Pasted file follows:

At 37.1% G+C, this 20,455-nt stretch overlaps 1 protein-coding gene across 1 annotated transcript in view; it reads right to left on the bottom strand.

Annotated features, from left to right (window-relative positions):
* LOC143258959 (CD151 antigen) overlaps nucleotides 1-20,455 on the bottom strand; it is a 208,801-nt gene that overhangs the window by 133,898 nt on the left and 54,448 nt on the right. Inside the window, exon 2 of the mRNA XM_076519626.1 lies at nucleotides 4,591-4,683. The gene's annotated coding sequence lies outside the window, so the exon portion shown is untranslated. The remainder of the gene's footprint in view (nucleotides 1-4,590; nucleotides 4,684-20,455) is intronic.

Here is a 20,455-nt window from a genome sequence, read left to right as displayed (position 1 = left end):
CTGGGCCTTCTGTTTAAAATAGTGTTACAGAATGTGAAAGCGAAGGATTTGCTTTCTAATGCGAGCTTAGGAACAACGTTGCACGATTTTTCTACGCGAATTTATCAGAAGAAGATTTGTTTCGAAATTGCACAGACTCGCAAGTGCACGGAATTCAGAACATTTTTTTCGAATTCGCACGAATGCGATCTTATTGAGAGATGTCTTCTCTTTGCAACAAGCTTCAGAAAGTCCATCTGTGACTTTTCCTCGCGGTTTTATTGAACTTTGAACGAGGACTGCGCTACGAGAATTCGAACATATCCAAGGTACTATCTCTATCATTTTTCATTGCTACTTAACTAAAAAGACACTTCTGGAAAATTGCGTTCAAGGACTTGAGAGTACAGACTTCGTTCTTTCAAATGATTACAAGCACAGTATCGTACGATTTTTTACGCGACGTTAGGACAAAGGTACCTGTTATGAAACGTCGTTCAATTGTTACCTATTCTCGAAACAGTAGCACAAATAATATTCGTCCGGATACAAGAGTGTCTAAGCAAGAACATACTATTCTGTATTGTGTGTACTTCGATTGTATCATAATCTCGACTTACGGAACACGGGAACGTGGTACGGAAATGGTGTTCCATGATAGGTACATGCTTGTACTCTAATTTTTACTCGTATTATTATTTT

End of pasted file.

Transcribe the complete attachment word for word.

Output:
At 37.1% G+C, this 20,455-nt stretch overlaps 1 protein-coding gene across 1 annotated transcript in view; it reads right to left on the bottom strand.

Annotated features, from left to right (window-relative positions):
* LOC143258959 (CD151 antigen) overlaps nucleotides 1-20,455 on the bottom strand; it is a 208,801-nt gene that overhangs the window by 133,898 nt on the left and 54,448 nt on the right. Inside the window, exon 2 of the mRNA XM_076519626.1 lies at nucleotides 4,591-4,683. The gene's annotated coding sequence lies outside the window, so the exon portion shown is untranslated. The remainder of the gene's footprint in view (nucleotides 1-4,590; nucleotides 4,684-20,455) is intronic.

Here is a 20,455-nt window from a genome sequence, read left to right as displayed (position 1 = left end):
CTGGGCCTTCTGTTTAAAATAGTGTTACAGAATGTGAAAGCGAAGGATTTGCTTTCTAATGCGAGCTTAGGAACAACGTTGCACGATTTTTCTACGCGAATTTATCAGAAGAAGATTTGTTTCGAAATTGCACAGACTCGCAAGTGCACGGAATTCAGAACATTTTTTTCGAATTCGCACGAATGCGATCTTATTGAGAGATGTCTTCTCTTTGCAACAAGCTTCAGAAAGTCCATCTGTGACTTTTCCTCGCGGTTTTATTGAACTTTGAACGAGGACTGCGCTACGAGAATTCGAACATATCCAAGGTACTATCTCTATCATTTTTCATTGCTACTTAACTAAAAAGACACTTCTGGAAAATTGCGTTCAAGGACTTGAGAGTACAGACTTCGTTCTTTCAAATGATTACAAGCACAGTATCGTACGATTTTTTACGCGACGTTAGGACAAAGGTACCTGTTATGAAACGTCGTTCAATTGTTACCTATTCTCGAAACAGTAGCACAAATAATATTCGTCCGGATACAAGAGTGTCTAAGCAAGAACATACTATTCTGTATTGTGTGTACTTCGATTGTATCATAATCTCGACTTACGGAACACGGGAACGTGGTACGGAAATGGTGTTCCATGATAGGTACATGCTTGTACTCTAATTTTTACTCGTATTATTATTTT